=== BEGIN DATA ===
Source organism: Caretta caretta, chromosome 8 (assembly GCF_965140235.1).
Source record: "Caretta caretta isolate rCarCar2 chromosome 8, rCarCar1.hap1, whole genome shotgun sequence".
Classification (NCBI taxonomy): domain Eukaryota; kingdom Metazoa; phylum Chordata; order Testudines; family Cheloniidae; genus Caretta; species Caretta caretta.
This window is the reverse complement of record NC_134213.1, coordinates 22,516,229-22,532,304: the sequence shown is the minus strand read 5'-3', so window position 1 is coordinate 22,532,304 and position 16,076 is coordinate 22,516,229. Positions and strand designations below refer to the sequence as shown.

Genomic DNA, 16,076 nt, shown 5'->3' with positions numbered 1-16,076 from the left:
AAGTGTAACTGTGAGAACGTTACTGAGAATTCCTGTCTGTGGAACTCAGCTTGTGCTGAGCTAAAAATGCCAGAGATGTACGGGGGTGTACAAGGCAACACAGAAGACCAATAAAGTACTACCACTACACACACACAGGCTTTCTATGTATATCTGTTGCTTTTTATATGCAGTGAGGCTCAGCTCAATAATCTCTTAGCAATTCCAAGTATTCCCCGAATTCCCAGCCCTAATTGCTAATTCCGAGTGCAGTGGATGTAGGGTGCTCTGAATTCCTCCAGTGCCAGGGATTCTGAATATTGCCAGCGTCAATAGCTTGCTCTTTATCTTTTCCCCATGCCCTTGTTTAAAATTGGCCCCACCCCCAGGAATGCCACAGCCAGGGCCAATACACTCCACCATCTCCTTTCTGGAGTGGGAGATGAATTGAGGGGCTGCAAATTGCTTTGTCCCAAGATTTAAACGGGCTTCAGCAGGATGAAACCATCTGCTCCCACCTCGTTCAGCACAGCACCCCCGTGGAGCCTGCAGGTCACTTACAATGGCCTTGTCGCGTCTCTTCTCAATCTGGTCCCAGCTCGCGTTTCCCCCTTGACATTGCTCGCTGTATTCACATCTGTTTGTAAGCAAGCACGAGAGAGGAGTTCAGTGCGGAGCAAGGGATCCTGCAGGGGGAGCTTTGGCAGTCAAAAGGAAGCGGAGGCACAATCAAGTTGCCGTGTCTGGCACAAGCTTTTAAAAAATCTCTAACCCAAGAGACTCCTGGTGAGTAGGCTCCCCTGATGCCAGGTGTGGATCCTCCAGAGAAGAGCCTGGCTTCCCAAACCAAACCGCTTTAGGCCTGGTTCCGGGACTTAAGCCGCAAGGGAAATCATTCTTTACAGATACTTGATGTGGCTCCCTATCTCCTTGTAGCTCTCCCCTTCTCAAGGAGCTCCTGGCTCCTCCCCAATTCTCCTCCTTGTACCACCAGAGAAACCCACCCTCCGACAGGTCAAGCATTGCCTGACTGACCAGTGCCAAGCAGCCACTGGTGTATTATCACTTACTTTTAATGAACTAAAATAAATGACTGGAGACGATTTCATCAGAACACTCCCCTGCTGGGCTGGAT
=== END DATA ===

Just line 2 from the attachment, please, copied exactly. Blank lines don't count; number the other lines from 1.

Source record: "Caretta caretta isolate rCarCar2 chromosome 8, rCarCar1.hap1, whole genome shotgun sequence".